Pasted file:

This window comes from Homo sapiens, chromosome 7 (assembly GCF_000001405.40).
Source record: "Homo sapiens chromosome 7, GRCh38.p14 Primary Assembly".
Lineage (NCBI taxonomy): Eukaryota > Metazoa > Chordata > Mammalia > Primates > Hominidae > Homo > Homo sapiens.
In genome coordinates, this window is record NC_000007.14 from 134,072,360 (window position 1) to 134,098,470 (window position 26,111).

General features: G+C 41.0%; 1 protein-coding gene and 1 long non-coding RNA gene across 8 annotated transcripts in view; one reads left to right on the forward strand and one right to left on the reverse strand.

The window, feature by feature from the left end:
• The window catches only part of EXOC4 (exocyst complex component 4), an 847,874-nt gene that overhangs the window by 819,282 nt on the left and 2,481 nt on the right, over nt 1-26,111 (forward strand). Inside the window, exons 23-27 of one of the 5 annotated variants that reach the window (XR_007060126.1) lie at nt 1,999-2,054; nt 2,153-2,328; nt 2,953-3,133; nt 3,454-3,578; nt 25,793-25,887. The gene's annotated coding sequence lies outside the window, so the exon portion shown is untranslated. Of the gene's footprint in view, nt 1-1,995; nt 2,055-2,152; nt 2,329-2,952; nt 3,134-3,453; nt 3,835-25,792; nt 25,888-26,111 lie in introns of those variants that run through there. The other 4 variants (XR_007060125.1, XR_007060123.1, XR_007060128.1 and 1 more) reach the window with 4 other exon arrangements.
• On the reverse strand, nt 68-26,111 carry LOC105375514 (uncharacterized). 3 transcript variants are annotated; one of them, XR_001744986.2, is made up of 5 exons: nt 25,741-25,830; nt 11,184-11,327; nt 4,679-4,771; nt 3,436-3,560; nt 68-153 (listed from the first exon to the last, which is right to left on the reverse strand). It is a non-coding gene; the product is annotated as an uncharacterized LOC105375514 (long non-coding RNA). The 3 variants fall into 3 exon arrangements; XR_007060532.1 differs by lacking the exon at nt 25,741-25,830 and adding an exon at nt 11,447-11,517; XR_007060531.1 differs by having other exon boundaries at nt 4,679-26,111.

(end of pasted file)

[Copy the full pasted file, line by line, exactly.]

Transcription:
This window comes from Homo sapiens, chromosome 7 (assembly GCF_000001405.40).
Source record: "Homo sapiens chromosome 7, GRCh38.p14 Primary Assembly".
Lineage (NCBI taxonomy): Eukaryota > Metazoa > Chordata > Mammalia > Primates > Hominidae > Homo > Homo sapiens.
In genome coordinates, this window is record NC_000007.14 from 134,072,360 (window position 1) to 134,098,470 (window position 26,111).

General features: G+C 41.0%; 1 protein-coding gene and 1 long non-coding RNA gene across 8 annotated transcripts in view; one reads left to right on the forward strand and one right to left on the reverse strand.

The window, feature by feature from the left end:
• The window catches only part of EXOC4 (exocyst complex component 4), an 847,874-nt gene that overhangs the window by 819,282 nt on the left and 2,481 nt on the right, over nt 1-26,111 (forward strand). Inside the window, exons 23-27 of one of the 5 annotated variants that reach the window (XR_007060126.1) lie at nt 1,999-2,054; nt 2,153-2,328; nt 2,953-3,133; nt 3,454-3,578; nt 25,793-25,887. The gene's annotated coding sequence lies outside the window, so the exon portion shown is untranslated. Of the gene's footprint in view, nt 1-1,995; nt 2,055-2,152; nt 2,329-2,952; nt 3,134-3,453; nt 3,835-25,792; nt 25,888-26,111 lie in introns of those variants that run through there. The other 4 variants (XR_007060125.1, XR_007060123.1, XR_007060128.1 and 1 more) reach the window with 4 other exon arrangements.
• On the reverse strand, nt 68-26,111 carry LOC105375514 (uncharacterized). 3 transcript variants are annotated; one of them, XR_001744986.2, is made up of 5 exons: nt 25,741-25,830; nt 11,184-11,327; nt 4,679-4,771; nt 3,436-3,560; nt 68-153 (listed from the first exon to the last, which is right to left on the reverse strand). It is a non-coding gene; the product is annotated as an uncharacterized LOC105375514 (long non-coding RNA). The 3 variants fall into 3 exon arrangements; XR_007060532.1 differs by lacking the exon at nt 25,741-25,830 and adding an exon at nt 11,447-11,517; XR_007060531.1 differs by having other exon boundaries at nt 4,679-26,111.